The Government has launched its consultation into the administration of the business rates system, urging retailers to air their views on the burdensome property tax.

Issued by the Department for Communities and Local Government the paper covers the way local authorities bill and collect business rates from businesses. It also addresses the application of reliefs and exemptions in the system and how properties are valued by the Valuation Office Agency.

The document states that any changes to the business rates system will be made after 2017.

The document says: “We want to see more businesses investing and helping our economy to grow. That is why we have implemented a range of policies to make the UK the best place in Europe to start, finance and grow a business. This includes making the tax system simpler. We believe tax should be easy to understand and to comply with, so that businesses spend less time on their tax affairs and more time getting on with what they do best.

The next step is to improve the business rates system in England so that it works better in the 21st century. We want to find ways to make the business rates system simpler, more transparent and more responsive to economic circumstances.”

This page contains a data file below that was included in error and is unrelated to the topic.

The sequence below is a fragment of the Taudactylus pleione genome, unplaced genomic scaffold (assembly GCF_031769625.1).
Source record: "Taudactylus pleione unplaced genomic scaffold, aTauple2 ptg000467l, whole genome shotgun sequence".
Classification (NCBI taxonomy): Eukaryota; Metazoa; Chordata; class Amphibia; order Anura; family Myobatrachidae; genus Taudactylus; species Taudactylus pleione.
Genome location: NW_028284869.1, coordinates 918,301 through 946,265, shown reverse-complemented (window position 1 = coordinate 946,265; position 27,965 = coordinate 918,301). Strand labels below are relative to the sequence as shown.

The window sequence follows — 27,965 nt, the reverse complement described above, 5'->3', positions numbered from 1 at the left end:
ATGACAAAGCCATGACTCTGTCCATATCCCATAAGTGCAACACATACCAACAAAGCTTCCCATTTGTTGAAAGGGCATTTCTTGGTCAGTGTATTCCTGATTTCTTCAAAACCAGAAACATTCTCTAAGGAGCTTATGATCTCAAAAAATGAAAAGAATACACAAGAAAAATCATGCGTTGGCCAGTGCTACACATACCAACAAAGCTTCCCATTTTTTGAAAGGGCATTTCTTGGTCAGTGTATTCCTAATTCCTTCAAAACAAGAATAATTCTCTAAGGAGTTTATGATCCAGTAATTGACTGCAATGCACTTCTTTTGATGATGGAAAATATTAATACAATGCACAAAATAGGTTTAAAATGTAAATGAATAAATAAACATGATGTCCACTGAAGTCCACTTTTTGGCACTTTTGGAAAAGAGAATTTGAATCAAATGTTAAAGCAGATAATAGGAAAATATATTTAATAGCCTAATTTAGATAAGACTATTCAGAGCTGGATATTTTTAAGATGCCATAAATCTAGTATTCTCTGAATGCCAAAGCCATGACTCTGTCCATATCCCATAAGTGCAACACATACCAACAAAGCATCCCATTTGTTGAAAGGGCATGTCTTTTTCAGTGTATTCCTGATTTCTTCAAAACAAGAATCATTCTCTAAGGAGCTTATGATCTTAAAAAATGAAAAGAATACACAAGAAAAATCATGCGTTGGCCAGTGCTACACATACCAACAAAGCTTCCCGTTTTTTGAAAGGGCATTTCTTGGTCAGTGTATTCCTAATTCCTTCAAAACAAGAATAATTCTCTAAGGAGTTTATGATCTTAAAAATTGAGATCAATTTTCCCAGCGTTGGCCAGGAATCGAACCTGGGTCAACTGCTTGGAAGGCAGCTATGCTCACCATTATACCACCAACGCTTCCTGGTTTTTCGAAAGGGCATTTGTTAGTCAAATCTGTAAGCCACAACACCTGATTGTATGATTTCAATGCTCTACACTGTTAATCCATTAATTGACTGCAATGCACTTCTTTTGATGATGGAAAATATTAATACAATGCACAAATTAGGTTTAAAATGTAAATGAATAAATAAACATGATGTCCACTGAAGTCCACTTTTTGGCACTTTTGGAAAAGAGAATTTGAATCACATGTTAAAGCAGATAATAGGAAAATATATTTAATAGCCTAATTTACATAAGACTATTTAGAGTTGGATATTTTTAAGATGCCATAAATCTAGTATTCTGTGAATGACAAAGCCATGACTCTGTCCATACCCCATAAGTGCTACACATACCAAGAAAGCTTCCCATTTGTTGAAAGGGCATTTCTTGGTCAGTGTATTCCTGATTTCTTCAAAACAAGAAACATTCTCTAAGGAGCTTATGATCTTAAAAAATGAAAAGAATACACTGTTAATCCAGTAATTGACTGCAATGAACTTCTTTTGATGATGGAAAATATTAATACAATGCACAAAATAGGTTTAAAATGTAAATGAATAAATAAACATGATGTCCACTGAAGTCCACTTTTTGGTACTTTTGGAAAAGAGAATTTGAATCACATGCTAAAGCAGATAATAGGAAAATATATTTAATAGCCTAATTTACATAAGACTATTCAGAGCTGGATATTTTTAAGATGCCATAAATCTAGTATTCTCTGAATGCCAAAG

Business rates are the biggest gripe for retailers who say the excessive charges are restricting investment and job creation. Retailers were hit by a 2% increase to business rates at the beginning of April. However, this is down from the original 3.2% increase expected because the Government moved to cap rates at 2%, as announced in the Autumn Statement last year.

British Retail Consortium (BRC) director general Helen Dickinson said: “The BRC and our members welcomed the announcement of the review of the administration of business rates last December. “Now that the project is underway we look forward to working with the Treasury team on such a critical project for the future of UK business and the regeneration of town centres.

“We have been sharing our work on modelling options with other business rates payers as diverse as pubs and manufacturers and the consensus continues to expand that the current system requires fundamental reform. We will be encouraging the Treasury to think creatively and boldly in their work.”